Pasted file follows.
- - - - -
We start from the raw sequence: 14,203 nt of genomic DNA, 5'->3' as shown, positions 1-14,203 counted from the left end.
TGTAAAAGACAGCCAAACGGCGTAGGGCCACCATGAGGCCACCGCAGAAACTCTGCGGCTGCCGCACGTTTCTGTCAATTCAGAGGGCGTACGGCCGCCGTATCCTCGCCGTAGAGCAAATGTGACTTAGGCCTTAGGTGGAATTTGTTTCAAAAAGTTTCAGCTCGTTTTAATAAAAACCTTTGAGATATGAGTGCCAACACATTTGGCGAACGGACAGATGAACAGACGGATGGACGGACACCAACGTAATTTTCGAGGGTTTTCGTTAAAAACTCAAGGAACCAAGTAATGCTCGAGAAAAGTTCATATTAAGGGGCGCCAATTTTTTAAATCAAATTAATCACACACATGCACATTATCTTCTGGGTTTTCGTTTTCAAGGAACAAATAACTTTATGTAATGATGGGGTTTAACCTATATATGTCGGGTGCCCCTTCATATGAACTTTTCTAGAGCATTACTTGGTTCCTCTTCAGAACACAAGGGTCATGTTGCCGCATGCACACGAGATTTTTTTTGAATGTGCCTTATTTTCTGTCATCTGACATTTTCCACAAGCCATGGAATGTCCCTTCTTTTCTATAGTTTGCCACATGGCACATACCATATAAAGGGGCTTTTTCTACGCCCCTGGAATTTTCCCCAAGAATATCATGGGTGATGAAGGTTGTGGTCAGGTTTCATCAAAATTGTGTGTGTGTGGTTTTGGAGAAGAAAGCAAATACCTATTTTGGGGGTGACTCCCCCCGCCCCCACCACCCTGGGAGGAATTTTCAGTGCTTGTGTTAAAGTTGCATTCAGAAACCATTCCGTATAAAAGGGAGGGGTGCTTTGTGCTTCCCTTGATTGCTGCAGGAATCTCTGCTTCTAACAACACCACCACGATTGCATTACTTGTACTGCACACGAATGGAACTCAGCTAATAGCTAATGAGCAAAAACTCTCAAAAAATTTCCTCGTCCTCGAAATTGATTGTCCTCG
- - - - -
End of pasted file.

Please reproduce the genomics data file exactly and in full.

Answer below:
We start from the raw sequence: 14,203 nt of genomic DNA, 5'->3' as shown, positions 1-14,203 counted from the left end.
TGTAAAAGACAGCCAAACGGCGTAGGGCCACCATGAGGCCACCGCAGAAACTCTGCGGCTGCCGCACGTTTCTGTCAATTCAGAGGGCGTACGGCCGCCGTATCCTCGCCGTAGAGCAAATGTGACTTAGGCCTTAGGTGGAATTTGTTTCAAAAAGTTTCAGCTCGTTTTAATAAAAACCTTTGAGATATGAGTGCCAACACATTTGGCGAACGGACAGATGAACAGACGGATGGACGGACACCAACGTAATTTTCGAGGGTTTTCGTTAAAAACTCAAGGAACCAAGTAATGCTCGAGAAAAGTTCATATTAAGGGGCGCCAATTTTTTAAATCAAATTAATCACACACATGCACATTATCTTCTGGGTTTTCGTTTTCAAGGAACAAATAACTTTATGTAATGATGGGGTTTAACCTATATATGTCGGGTGCCCCTTCATATGAACTTTTCTAGAGCATTACTTGGTTCCTCTTCAGAACACAAGGGTCATGTTGCCGCATGCACACGAGATTTTTTTTGAATGTGCCTTATTTTCTGTCATCTGACATTTTCCACAAGCCATGGAATGTCCCTTCTTTTCTATAGTTTGCCACATGGCACATACCATATAAAGGGGCTTTTTCTACGCCCCTGGAATTTTCCCCAAGAATATCATGGGTGATGAAGGTTGTGGTCAGGTTTCATCAAAATTGTGTGTGTGTGGTTTTGGAGAAGAAAGCAAATACCTATTTTGGGGGTGACTCCCCCCGCCCCCACCACCCTGGGAGGAATTTTCAGTGCTTGTGTTAAAGTTGCATTCAGAAACCATTCCGTATAAAAGGGAGGGGTGCTTTGTGCTTCCCTTGATTGCTGCAGGAATCTCTGCTTCTAACAACACCACCACGATTGCATTACTTGTACTGCACACGAATGGAACTCAGCTAATAGCTAATGAGCAAAAACTCTCAAAAAATTTCCTCGTCCTCGAAATTGATTGTCCTCG